If a kid were to ask me, “Where does water come from?” I’d reply, “The faucet” without a second thought. So when I got the question, “What is a pickup?” I was temped to write that it’s a kind of a truck.  

 
But my new year’s resolution was to be less of a jerk, so… 
 

Pickups are used to amplify your guitar by converting the strings vibration into an electrical signal that is then sent to a preamp (where modifications can be made, such as changing the tone, adding reverb, etc.) and then sent to the amp (to amplify the sound, of course) and which is then reproduced by the speaker. Often the preamp, amp and speaker are contained in one enclosure, what is typically called my musicians as an amp.

There are pickups for both electric and acoustic guitars. Acoustic guitars without pickups in them can be retro-fitted with a pickup that performs as well or better than those installed at the factory.

For electric guitars, the pickups are made of magnets with wire coils around them, or a magnet with threaded pole pieces attached to it and a coil of wire around these pieces. Generally, you don’t see the coils for the pickups as they are usually covered with either plastic or metal that is plated with chrome or gold to match the guitars other metal parts.

On some guitars, the pickups are larger than others generally due to their hum canceling design: they have two coils side by side instead of one (hence they are approximately twice as big).  Pickups that use the threaded pole piece design allows you to adjust the height of each piece (usually one screw for each string, but sometimes two) to get a balanced volume for each string.

 
The magnet and coils work together to create a magnetic field. When a string is strummed or plucked it interrupts the magnetic field and causes the pickup to create a corresponding electrical impulse, an electric signal, which is sent to the amp.

On acoustic guitars there are both magnetic pickups (usually mounted in the round soundhole of the guitar) and piezo pickups.   Most acoustic guitars that have a pickup or had a pickup added to them usually have one type or the other, but rarely both.

 
The piezo works in a different way than a magnetic pickup, but accomplishes the same feat: converting a strings vibration into an electric signal.  But a piezo does so by sensing changes in pressure. This requires direct contact with something that vibrates. On acoustic guitars this is generally not the string itself, but the saddle, bridge plate or soundboard of the guitar.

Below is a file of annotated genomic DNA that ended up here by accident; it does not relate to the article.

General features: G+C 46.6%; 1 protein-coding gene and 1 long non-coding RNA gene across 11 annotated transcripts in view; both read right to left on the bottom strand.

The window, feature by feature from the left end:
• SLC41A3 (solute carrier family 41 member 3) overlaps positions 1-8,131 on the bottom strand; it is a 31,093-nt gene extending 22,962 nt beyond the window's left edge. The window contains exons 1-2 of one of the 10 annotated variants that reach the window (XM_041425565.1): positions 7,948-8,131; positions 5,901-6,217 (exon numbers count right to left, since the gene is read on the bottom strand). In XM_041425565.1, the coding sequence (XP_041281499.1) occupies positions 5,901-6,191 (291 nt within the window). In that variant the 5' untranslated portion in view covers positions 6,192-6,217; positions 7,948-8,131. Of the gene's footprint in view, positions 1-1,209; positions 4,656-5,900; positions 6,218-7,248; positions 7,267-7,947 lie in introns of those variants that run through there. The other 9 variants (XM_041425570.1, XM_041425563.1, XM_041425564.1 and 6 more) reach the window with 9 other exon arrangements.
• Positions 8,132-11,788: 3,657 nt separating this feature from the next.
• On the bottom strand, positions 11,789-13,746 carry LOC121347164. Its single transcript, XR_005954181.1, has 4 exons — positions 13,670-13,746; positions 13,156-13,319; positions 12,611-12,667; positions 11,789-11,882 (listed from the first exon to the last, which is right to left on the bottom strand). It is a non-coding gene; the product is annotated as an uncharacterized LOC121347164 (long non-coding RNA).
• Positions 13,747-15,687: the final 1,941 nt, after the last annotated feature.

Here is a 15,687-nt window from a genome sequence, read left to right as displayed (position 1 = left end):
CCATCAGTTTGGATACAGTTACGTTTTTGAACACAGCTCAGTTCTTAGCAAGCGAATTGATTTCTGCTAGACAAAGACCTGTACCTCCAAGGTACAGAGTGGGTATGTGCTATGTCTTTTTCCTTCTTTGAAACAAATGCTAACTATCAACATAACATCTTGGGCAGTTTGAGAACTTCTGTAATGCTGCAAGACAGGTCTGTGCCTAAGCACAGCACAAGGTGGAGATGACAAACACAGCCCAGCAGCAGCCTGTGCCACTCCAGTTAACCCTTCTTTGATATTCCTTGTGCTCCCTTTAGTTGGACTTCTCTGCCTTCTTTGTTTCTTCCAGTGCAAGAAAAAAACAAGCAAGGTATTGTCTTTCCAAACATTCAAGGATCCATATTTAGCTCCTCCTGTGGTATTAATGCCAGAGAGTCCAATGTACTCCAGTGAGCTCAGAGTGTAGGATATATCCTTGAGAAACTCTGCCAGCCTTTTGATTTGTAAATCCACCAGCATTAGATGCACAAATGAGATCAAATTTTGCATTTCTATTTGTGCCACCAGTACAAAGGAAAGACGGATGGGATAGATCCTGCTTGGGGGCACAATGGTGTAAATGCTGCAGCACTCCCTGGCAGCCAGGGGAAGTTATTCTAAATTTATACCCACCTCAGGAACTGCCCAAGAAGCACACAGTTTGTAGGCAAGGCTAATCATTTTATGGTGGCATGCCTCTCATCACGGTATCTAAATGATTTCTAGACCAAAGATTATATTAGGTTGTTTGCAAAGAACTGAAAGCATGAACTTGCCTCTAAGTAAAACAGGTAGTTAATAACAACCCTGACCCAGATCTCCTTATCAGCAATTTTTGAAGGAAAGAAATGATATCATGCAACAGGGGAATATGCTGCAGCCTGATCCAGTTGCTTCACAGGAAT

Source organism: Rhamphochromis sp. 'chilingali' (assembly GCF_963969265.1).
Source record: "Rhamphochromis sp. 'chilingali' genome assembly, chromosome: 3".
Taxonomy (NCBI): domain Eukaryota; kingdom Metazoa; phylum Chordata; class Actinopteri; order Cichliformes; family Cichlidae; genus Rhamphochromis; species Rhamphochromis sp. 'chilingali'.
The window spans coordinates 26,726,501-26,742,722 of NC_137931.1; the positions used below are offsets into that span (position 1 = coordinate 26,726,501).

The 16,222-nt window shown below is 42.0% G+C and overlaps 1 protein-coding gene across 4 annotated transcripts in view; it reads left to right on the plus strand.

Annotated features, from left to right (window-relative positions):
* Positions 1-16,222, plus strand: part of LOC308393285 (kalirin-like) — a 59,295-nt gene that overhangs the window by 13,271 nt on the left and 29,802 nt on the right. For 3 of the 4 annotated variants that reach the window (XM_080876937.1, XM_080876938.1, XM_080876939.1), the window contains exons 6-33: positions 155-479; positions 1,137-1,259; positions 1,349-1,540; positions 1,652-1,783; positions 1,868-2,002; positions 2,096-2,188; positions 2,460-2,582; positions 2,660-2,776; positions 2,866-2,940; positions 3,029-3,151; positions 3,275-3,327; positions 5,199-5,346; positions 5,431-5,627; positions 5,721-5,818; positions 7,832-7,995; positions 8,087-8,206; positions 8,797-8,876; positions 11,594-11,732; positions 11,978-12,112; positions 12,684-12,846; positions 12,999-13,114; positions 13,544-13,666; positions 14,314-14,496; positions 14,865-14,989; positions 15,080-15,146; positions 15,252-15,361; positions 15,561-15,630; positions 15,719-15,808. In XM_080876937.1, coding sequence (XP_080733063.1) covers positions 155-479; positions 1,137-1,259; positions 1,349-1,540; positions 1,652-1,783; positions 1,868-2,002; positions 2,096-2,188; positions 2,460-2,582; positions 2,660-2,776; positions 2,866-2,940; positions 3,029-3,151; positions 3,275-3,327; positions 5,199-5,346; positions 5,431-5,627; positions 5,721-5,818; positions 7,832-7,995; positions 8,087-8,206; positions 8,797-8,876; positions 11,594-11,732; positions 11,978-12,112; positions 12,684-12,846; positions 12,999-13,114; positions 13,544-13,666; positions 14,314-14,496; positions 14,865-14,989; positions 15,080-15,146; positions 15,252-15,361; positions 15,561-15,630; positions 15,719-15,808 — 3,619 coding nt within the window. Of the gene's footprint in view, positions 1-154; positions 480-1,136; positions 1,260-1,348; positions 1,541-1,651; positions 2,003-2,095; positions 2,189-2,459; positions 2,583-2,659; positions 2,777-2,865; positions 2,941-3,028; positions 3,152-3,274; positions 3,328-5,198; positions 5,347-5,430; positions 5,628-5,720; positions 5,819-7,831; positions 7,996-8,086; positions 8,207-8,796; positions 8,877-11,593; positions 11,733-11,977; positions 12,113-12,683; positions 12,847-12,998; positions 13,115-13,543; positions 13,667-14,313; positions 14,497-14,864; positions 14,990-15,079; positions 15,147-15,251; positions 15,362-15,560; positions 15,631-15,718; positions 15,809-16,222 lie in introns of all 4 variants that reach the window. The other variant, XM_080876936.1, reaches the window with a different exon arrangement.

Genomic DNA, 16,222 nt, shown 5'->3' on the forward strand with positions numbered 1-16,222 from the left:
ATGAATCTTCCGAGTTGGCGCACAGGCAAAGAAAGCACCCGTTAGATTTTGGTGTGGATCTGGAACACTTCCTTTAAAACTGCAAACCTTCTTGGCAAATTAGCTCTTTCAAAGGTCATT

On an acoustic guitar, the strings produce very little sound. Most of the sound we hear is created by the top, or soundboard, of the guitar vibrating. Of course, this vibration is set in motion my plucking or strumming the strings. The back and sides of the guitar are used to project the sound forward. The piezo captures the pressure of these vibrating parts to amplify.

The cool thing about piezo pickups is that some are made to be installed under the saddle of the guitar and others are designed to be installed inside the guitar. So, an acoustic guitar can “become electric” without changing the appearance of the instrument. The piezo pickup, while not sounding wholly acoustic, tends to have more acoustic-like properties to them than magnetic pickups, making them the preferred choice of the majority of acoustic guitarists.

Both electric and acoustic guitar pickups can be purchased at any well equipped music store, but should be installed by an experienced guitar technician.   Not only can they can help you figure out what pickup will work best for you, they help you choose which will fit your guitar and accent your style of music. Plus, they’ll also set them up for optimum performance.

 
Jake Kelly is a man on the constant search for enlightenment, if anyone finds it let him know so he can get some. For more of this hombre’s ramblings and the rest of L2P check out L2Pbandspace and L2Pnet.com.

 

Originally posted 2010-08-03 21:46:27.